Fallen Log Mushroom Farming

Backyard hobby to side lot industry: growing mushrooms in Michigan offers one route to local economic development.

Detroiters are growing, buying, and eating more food that is grown within our city limits than ever before. In the warm summer months, there are very few limits as to what we can grow here in Michigan.

One crop that is gaining interest across the country is mushrooms. Yes—mushrooms: neither vegetable nor animal, but the (delicious?) fungus that stems from trees and moss.

Michigan Mushrooms is one company with experience in mushrooms, and that started in the region in 2008. Christopher and his wife, who have recently transitioned into mushroom foraging, note that, “it is much easier to get started in mushroom farming than other types of agriculture.” Chris said, “you do not need nearly as much space to make a profit from mushrooms, and you are able to scale up your operation so that you can grow your business without taking on any debt.”

When asked if it would be possible for someone to set up a mushroom operation in their backyard, Chris shared, “that is how we got started on our operation, the farm we were working on gave us a little bit of space to work with and it grew from there.” The only downside to working with mushrooms—like many other crops—is that you won’t be able to grow anything outside in the winter.

One method of growing mushrooms is by using fallen logs to house the mushroom spores. “Using logs is not necessarily the best thing for a business, but it would supplement a community garden nicely.” The best logs for harvesting mushrooms are hardwood species that have been cut down within the last few of weeks, including Maple and Oak.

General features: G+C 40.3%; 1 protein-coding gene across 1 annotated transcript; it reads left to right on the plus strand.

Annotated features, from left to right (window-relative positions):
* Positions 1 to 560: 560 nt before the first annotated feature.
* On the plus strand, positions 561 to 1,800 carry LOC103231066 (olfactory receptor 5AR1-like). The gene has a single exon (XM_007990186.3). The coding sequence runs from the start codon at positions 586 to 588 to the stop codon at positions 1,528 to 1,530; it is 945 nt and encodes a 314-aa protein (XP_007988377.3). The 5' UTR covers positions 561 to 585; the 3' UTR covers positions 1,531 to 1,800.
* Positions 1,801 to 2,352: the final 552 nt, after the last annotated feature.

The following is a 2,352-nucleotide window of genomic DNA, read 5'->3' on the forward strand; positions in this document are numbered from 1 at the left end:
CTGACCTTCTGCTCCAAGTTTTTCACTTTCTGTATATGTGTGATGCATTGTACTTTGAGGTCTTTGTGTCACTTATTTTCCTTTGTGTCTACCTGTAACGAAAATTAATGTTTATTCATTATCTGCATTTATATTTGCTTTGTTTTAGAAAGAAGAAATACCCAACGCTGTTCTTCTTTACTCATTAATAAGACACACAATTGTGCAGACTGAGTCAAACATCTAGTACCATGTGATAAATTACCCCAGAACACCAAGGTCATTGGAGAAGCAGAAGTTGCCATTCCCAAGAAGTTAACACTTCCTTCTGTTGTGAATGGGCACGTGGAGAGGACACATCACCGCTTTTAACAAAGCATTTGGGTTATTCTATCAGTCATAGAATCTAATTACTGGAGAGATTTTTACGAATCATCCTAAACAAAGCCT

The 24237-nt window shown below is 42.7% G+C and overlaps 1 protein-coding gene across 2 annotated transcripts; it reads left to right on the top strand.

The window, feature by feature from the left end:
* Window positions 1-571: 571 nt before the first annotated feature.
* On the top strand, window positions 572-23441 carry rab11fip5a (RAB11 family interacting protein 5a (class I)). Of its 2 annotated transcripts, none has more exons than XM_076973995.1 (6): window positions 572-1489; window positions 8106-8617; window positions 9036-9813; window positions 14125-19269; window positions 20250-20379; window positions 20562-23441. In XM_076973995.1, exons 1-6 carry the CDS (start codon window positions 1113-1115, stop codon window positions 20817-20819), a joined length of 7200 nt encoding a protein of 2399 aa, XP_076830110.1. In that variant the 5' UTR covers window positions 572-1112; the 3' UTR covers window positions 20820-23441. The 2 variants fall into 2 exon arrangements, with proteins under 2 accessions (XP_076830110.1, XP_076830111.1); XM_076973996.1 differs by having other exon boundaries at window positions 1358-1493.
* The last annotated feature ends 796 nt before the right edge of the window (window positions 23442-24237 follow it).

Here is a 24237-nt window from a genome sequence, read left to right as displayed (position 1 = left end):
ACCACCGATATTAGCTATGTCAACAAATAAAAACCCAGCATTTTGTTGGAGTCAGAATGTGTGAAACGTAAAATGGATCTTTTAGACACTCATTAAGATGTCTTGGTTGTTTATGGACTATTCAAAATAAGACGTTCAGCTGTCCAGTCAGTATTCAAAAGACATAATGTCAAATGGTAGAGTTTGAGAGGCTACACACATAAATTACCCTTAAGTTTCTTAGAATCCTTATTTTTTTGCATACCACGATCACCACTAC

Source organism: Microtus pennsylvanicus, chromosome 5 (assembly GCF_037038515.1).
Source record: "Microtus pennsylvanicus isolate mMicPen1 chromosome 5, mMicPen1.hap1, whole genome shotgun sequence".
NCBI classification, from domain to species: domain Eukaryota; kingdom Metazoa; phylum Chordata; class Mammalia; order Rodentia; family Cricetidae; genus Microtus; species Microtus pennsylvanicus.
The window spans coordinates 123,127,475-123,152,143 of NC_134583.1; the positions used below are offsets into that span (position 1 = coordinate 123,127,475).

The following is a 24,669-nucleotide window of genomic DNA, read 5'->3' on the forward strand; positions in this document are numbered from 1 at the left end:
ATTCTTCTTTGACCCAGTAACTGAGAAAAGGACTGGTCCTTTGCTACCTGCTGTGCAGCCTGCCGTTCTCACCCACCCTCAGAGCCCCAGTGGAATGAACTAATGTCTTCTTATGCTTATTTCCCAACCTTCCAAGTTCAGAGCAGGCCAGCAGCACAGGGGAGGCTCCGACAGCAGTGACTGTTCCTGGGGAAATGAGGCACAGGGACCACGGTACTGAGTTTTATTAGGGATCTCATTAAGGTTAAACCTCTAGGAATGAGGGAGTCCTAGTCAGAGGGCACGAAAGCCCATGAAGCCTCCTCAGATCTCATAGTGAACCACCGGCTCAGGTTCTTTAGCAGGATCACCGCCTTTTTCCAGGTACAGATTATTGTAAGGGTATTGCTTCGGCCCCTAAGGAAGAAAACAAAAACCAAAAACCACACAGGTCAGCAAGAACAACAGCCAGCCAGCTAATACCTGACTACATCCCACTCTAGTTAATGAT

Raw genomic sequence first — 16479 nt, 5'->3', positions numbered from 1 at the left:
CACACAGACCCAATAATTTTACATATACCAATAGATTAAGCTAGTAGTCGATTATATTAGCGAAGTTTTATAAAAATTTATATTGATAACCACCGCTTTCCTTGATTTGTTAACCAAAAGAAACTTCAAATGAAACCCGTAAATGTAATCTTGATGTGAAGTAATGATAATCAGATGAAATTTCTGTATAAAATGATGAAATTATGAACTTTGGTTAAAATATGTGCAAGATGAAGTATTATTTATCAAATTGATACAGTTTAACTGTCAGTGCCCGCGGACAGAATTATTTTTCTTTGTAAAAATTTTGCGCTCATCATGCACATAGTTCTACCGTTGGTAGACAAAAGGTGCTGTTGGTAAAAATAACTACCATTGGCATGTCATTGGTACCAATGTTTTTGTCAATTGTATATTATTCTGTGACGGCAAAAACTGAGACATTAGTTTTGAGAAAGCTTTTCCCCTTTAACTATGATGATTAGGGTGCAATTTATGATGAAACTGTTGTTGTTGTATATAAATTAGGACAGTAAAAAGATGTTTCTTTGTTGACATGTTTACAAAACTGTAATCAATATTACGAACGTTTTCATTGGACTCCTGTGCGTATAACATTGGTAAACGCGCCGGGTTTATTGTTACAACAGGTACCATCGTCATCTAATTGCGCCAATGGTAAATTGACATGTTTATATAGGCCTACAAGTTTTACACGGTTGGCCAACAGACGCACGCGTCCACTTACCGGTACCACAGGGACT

The Ash tree is also a very good option for mushroom cultivation. Given the unfortunate eprevalence of the Emerald Ash Borer, and Detroit’s rapidly declining Ash tree population, this is one of many potential reuses of fallen ash trees in Detroit. However, the best mushroom logs are transitioned into cultivation as soon as possible, so that after a tree dies, other fungi don’t have a chance to settle in.

When it comes to mushroom species, there is a huge variety, mushrooms come in all sorts of shapes and sizes, along with different growing conditions and preferences.

According to Chris, the top three mushrooms for beginners to grow are shiitakes, reishis and oyster mushrooms. Oyster mushrooms are the undisputed easiest mushroom to grow because the straw that is used for growth only needs to be pasteurized and not sterilized. “Sterilization is a long process that requires more expensive equipment relative to everything else involved in the process of mushroom farming, so in that regard, the oyster is very forgiving.”

If you are interested in finding out more, Michigan Mushrooms is on site at Eastern Market during the Saturday Market in the summer months, and you can access more information about their shop at their website. For curious minds, there are plenty of online resources available that will walk you through the steps to starting up your mushroom growth.

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Visit Michigan Mushrooms website